Lots of tourists, no freedom

For quite some time, I've debated U.S.-Cuba relations.  It goes sort of like this:

The people who wanted an opening argued that Cubans would demand freedoms once they see and talk to U.S. tourists.  It will infect Cuba with a desire for freedom, and the regime won't be able to stop it, or something like that.  It's the "flood Cuba with Americans and things will change" meme.

I would usually reply reminding the other side that the Castro regime would never allow these freedoms to flourish.  They can't.  Their survival is tied to this repressive state.  It's beyond ideology, but rather to protect Castro Inc., or the family enterprise that has turned two socialist brothers into a couple of very rich capitalist barons.  Batista would be jealous, as my late father used to say!

Well, it turns out that my hunch was right.  President Obama's opening brought dollars, but the freedom index is not moving.

This is from the Havana Times, an underground newspaper in Cuba that operates under constant harassment.  Repression is up these days:

A brief review of the current Cuban climate reveals a sudden increase in repression against Cuban opposition and dissidents over the past few weeks since Trump made a speech in Miami announcing the changes he plans to implement in US policy towards Cuba.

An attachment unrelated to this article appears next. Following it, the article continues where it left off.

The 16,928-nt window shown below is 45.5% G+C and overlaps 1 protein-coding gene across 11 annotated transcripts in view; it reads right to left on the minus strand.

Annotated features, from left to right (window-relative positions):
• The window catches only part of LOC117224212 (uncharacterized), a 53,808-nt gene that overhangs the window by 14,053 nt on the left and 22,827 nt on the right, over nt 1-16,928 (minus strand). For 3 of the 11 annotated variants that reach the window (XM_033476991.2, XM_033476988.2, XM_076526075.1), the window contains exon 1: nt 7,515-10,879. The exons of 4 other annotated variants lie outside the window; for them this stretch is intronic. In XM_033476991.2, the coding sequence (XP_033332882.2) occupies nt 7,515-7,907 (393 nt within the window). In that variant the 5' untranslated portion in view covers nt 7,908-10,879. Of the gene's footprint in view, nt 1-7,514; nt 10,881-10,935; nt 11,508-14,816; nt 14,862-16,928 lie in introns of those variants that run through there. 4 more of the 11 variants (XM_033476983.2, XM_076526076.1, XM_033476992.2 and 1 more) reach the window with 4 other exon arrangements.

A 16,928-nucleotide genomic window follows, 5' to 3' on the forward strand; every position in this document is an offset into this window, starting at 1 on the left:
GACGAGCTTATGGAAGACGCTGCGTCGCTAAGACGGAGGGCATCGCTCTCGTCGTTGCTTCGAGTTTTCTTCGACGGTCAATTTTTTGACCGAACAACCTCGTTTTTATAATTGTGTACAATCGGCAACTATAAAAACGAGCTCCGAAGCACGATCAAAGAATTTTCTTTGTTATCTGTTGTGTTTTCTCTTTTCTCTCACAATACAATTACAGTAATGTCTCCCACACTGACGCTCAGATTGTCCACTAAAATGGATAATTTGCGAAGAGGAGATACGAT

Beatings, bans on foreign travel for many opponents to the regime and dissidents, arrests of some of these in their provinces, blocking independent journalists by seizing their equipment and arresting them, worsening conditions for political prisoners and TV ads trying to defame opponents, have all become daily occurrences recently.

So what's going on?  The answer is nothing new, or certainly nothing we have not seen before.  The Fidel and Raúl Castro regime have always turned on the repression machine whenever they fear that Cubans are thinking too much for themselves.   

We saw this in the early 1980s right after Mariel embarrassed the regime, or when 100,000 Cubans left in a very short time.

We saw it in the 1996, when the Cuban Air Force shot down a plane flown by "Brothers to the rescue" looking for people in rafts.  It was a message for Cubans leaving and for their relatives in Miami trying to help.

We saw it before Pope John Paul went to Cuba, as well as Pope Benedict and Pope Francis.  In other words, the regime would always "clean up" the streets  of dissidents to avoid contact with foreign journalists covering the visits.

We are seeing it again now after President Trump changed course.

Let me add another point.  It's very likely that Raúl Castro was invested in the predictions that Mrs. Clinton would win the election.  Castro probably figured that a Clinton presidency would continue much of what President Obama had started.

So here we are.  More tourists, more hotels, and more visits by friendly New York Times reporters do not add up to freedom.  We will have to wait for regime change, which is what we've been saying for years.

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